Lyttelton Summerfest a pirate's affair
Vicki Anderson talks to Lucette Hindin about pirate parties and fun in the sun at the Lyttelton Summerfest this weekend.
Lyttelton will be awash with would-be pirates this weekend when the port town celebrates summer with a host of events as part of Lyttelton SummerFest.
Visit Lyttelton to dance, drink wine, dress like a pirate and hear some of the nation's best musicians and poets.
Pirates were and are bad people. Even the most casual exploration of the history of pirates leaves you hip deep in blood and barbarity.
But dressing up, and talking like a pirate, is fun. It gives your conversation a swagger denied to landlocked lubbers. Just don't refer to your significant other as a scurvy bilge rat.
Lyttelton Summer Festival is happening because of the hard work of a team of people at Project Lyttelton, which was founded in 1994 to work on the Main Street Project. In 2003 the group changed direction and set about creating a collective vision of the future. The not-for-profit charity organisation now drives such community projects as the Lyttelton Farmers' Market, Lyttelton Timebank, Lyttelton Community Gardens, Grow Harbour Kids, various festivals and The Garage Sale.
A fortnight away from the third anniversary of the 2011 quake, Lucette Hindin of Project Lyttelton says the community is in good heart.
"Before and after the quakes we've put on the street party. Two major events this weekend, the Lyttelton Tea Party with incredible band Ahoribuzz and MC Tali, and the family friendly Big Pirate Picnic Beach Party, is our way of trying different things.
"I'd like to see the Tea Party grow in future years so that every music establishment in Lyttelton hosts an event and it can be progressive, in that people can wander from place to place over one night."
She's been busy completing her pirate costume ahead of the pirate-themed picnic on Saturday.
"It's so much fun. The Jack Tar sailing company will sail into Corsair Bay and fire off its canon."
You can't say "ahoy!" in Lyttelton without bumping into a creative type.
"Lyttelton is just full of top musicians, poets, visual artists and circus arts," Hindin says.
"It's a hotbed of artists."
If you're thinking of bringing your would-be pirate to Corsair Bay, she recommends taking the shuttle from Lyttelton to avoid parking problems.
Hindin says Project Lyttelton has experienced a lot of growth and now has a working staff of 16.
"The Timebank continues to expand and the challenge for us is to know how much growth we can successfully work with without taking on too much. It's a dynamic organisation and I wouldn't want to be anywhere else."
Four exciting events make up Lyttelton SummerFest today and tomorrow:
LYTTELTON TEA PARTY
Crave a different kind of buzz? Tonight there's a new Lyttelton- wide music event - The Lyttelton Tea Party - around the bars of Lyttelton, with headline acts Ahoribuzz and MC Tali at the grassy (the playing field on Oxford St next to Lyttelton Main School). Swing band Devilish Mary and the Holy Rollers play at Tommy Chang's and Civil and Naval present live deep house from The Kitchen Collective. Lyttelton DIY radio station Rotten Radio hosts a sound zone on London Street into the small hours. Tickets $18 plus booking fee from Cosmic Ticketing.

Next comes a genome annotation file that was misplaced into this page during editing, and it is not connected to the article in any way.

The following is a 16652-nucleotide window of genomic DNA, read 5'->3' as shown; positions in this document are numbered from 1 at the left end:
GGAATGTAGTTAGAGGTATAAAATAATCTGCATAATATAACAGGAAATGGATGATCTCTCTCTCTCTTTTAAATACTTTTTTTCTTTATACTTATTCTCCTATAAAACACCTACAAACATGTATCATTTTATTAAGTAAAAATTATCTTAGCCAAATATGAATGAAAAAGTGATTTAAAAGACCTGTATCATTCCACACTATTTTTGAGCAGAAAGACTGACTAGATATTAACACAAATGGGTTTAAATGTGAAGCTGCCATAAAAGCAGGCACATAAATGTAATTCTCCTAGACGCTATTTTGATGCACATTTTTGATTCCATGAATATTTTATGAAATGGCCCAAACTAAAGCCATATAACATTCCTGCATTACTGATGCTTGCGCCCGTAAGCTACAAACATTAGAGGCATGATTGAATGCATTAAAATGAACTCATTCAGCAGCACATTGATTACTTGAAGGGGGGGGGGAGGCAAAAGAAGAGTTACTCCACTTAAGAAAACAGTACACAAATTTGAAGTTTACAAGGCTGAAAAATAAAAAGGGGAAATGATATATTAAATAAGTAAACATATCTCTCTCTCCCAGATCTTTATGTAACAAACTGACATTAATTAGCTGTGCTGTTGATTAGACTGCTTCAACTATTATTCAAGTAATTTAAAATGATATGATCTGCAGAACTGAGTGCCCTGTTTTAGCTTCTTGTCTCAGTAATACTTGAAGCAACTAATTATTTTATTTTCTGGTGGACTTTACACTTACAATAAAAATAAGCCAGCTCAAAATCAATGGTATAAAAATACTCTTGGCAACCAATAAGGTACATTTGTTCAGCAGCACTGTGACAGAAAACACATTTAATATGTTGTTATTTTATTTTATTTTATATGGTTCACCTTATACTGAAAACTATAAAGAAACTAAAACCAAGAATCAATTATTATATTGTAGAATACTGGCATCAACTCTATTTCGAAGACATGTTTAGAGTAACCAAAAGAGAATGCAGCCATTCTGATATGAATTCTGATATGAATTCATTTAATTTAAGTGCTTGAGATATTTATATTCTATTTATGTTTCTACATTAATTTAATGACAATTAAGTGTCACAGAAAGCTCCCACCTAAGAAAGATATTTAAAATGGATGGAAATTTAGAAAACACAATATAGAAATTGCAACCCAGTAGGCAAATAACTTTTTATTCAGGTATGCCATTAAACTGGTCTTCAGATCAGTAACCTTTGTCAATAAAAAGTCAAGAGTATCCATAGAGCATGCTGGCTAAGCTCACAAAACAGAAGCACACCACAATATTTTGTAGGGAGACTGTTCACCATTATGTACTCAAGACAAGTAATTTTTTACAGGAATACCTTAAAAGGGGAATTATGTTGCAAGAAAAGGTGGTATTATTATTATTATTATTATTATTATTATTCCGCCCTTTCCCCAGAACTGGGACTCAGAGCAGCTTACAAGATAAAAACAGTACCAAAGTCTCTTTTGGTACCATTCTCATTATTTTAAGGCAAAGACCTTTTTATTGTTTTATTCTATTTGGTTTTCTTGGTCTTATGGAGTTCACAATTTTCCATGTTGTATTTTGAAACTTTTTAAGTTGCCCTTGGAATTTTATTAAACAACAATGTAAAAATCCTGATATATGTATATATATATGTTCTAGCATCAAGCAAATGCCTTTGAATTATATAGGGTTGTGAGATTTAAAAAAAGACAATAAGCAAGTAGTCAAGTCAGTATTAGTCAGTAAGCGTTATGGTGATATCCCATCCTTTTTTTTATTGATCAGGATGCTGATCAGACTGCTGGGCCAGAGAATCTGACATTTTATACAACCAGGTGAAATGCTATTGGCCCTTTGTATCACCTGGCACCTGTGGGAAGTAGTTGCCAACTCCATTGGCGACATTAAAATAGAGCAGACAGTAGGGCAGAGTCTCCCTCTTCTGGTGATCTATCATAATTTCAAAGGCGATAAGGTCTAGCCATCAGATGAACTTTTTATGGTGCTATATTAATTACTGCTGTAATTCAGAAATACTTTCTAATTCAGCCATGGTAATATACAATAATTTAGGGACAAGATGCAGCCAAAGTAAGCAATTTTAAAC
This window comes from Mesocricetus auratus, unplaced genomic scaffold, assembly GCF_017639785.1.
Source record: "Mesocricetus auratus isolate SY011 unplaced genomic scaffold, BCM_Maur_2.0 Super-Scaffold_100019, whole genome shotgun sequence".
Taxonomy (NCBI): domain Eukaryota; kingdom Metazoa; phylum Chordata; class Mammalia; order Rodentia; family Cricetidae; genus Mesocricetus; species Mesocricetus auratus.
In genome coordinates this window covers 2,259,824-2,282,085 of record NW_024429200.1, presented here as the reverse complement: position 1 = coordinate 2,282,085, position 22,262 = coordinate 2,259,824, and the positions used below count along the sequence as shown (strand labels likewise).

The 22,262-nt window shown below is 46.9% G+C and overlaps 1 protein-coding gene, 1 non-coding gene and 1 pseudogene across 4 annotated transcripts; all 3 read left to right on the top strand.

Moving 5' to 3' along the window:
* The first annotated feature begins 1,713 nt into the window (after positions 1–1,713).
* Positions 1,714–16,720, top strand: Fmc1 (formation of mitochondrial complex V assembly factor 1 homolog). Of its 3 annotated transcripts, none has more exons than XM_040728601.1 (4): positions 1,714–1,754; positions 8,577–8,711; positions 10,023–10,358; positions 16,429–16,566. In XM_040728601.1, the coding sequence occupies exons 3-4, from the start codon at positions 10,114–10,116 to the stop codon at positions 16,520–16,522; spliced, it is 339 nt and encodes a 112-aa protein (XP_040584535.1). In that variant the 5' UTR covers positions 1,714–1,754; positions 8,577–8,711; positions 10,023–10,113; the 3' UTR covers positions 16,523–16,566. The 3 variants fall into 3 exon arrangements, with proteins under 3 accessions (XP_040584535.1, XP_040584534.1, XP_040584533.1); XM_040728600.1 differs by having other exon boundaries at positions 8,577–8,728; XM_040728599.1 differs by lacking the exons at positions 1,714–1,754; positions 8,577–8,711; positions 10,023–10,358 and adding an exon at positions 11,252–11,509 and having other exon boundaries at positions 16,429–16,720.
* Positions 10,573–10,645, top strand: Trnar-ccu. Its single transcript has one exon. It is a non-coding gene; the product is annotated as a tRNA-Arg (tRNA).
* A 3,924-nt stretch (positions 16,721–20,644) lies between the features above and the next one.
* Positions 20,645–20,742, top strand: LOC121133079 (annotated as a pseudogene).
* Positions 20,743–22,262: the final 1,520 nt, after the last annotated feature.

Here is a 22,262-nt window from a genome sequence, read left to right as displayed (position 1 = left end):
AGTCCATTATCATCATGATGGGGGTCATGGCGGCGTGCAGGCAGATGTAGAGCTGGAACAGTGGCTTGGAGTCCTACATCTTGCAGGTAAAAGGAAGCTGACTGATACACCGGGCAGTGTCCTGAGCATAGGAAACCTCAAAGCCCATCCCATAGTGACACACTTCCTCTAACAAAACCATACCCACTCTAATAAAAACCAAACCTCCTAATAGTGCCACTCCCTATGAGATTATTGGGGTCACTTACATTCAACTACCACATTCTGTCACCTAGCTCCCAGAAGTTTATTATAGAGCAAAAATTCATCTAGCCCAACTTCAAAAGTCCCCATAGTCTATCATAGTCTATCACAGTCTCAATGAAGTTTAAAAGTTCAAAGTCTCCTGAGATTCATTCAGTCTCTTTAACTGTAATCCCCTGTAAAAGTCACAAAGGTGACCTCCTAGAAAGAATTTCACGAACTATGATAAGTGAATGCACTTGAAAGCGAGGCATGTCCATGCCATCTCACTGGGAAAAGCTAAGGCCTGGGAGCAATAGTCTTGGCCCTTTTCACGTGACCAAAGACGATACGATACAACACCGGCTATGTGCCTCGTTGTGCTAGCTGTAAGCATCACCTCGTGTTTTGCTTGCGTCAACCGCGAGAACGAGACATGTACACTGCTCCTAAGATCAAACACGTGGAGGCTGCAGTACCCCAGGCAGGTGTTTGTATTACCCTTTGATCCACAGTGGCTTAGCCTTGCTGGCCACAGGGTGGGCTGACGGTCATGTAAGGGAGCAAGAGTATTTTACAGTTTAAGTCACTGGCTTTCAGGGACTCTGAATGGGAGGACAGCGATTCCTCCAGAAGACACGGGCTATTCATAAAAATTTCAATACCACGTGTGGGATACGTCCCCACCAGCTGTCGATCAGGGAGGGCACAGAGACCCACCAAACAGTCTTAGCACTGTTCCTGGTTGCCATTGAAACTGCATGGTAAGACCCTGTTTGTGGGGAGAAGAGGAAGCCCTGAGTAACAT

THE BIG PIRATE PICNIC BEACH PARTY
Tomorrow afternoon you're invited to bring the family along to The Big Pirate Picnic Beach Party at Corsair Bay from 2pm till 6pm. The Natural Magic Pirate Band will entertain and activities on offer include a treasure hunt, bouncy castle and other activities for children as well as icecream, coffee and food. Dress like a pirate and do your best to dodge the cannon fire from the pirate ship as it sails into the bay.
Talented Lyttelton poets are joined by sonic guitarist Paul Timings at Tommy Chang's from 8pm tomorrow.
Six New Zealand writers - Ben Brown, Sarah Amazinnia, Ciaran Fox, Rebecca Nash, Andy Coyle and Helen Chrystall - who happen to all live in Lyttelton, have come together under the title Lyttelton Poets to appear at festivals around the country.
Fresh from a performance at Wanaka's Outspoken Festival this week, they then travel to Wellington to perform at the Newtown Street Festival on March 2.
"Poetry has been a part of the Port's character since James Edward Fitzgerald composed The Night Watch Song of the Charlotte Jane as he sailed across the world in 1840 to pioneer a newspaper in a wooden shack on Norwich Quay simply called The Lyttelton Times; the tradition is still going strong today," Coyle says.
"Small towns and poems are both densely concentrated packages of personality, mystery, human experience and hard work."
A TASTE OF SUMMER
Also on tomorrow evening is a wine tasting with wine writer Jo Burzynska at Roots Restaurant from 5.30-7pm. She will present a selection of wine suited to the season, matched with canapes crafted by roots' culinary team. Bookings essential, ph 328 7658. tickets $50 per person.
Lyttelton SummerFest, today and Saturday, see lyttelton.net.nz for shuttle times.